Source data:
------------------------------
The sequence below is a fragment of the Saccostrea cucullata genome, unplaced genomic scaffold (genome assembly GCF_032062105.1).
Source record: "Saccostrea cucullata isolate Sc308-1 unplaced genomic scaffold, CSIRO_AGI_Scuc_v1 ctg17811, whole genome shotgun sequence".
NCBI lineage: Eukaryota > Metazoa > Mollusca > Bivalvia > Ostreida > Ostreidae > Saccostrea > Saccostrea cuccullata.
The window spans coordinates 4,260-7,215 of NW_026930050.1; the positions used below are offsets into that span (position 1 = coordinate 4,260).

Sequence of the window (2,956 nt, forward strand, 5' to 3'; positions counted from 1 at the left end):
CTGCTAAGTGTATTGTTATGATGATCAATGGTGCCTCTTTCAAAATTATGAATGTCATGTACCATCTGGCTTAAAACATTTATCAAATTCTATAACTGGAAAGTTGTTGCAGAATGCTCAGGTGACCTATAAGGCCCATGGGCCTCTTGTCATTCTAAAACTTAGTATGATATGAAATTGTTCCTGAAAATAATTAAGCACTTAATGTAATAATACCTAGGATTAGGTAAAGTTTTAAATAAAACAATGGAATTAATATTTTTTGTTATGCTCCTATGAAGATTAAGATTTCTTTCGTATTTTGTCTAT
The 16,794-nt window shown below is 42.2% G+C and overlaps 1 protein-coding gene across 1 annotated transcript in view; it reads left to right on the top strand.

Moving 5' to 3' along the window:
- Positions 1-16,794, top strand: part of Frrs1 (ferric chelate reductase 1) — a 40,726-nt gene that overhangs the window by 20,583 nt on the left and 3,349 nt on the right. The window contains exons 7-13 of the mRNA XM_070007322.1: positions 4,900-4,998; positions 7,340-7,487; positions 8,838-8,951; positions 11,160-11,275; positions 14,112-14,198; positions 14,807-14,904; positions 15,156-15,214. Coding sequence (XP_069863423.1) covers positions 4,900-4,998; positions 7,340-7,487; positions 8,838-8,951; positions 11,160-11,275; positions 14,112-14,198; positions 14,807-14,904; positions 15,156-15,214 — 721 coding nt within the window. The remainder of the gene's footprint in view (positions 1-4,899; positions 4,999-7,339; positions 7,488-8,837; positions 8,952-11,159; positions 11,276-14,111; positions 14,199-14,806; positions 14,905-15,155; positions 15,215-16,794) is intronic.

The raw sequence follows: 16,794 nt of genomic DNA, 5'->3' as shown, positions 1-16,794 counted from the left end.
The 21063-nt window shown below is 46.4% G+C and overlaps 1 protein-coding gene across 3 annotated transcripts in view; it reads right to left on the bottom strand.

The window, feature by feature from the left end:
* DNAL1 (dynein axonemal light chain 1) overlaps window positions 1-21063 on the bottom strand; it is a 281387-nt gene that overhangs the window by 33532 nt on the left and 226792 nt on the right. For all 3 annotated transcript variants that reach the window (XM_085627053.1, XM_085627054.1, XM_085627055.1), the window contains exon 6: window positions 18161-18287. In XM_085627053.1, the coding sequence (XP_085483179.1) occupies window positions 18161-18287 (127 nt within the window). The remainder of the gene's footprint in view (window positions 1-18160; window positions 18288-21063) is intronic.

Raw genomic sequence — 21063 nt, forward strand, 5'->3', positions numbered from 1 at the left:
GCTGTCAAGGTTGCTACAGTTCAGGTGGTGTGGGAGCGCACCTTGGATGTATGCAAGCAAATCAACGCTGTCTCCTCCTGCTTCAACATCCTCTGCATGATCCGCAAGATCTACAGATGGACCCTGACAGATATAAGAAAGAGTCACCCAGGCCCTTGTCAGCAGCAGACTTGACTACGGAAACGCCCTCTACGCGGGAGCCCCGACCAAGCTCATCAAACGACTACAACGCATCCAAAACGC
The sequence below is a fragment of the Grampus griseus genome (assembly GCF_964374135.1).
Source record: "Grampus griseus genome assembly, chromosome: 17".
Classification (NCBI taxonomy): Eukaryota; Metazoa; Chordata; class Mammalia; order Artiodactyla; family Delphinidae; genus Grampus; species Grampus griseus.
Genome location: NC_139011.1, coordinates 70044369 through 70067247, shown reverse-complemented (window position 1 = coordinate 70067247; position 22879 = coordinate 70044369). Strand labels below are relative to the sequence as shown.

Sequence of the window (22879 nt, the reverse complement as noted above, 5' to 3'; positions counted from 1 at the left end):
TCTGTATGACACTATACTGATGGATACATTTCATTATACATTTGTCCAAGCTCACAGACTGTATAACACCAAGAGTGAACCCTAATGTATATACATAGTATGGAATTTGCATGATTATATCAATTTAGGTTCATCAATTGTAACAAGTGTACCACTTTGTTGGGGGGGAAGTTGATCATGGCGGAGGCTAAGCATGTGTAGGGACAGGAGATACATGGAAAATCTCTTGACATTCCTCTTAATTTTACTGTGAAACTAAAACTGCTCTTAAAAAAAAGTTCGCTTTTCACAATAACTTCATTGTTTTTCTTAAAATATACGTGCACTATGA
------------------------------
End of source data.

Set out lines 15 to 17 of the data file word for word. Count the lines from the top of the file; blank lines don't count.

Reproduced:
GCTGTCAAGGTTGCTACAGTTCAGGTGGTGTGGGAGCGCACCTTGGATGTATGCAAGCAAATCAACGCTGTCTCCTCCTGCTTCAACATCCTCTGCATGATCCGCAAGATCTACAGATGGACCCTGACAGATATAAGAAAGAGTCACCCAGGCCCTTGTCAGCAGCAGACTTGACTACGGAAACGCCCTCTACGCGGGAGCCCCGACCAAGCTCATCAAACGACTACAACGCATCCAAAACGC
The sequence below is a fragment of the Grampus griseus genome (assembly GCF_964374135.1).
Source record: "Grampus griseus genome assembly, chromosome: 17".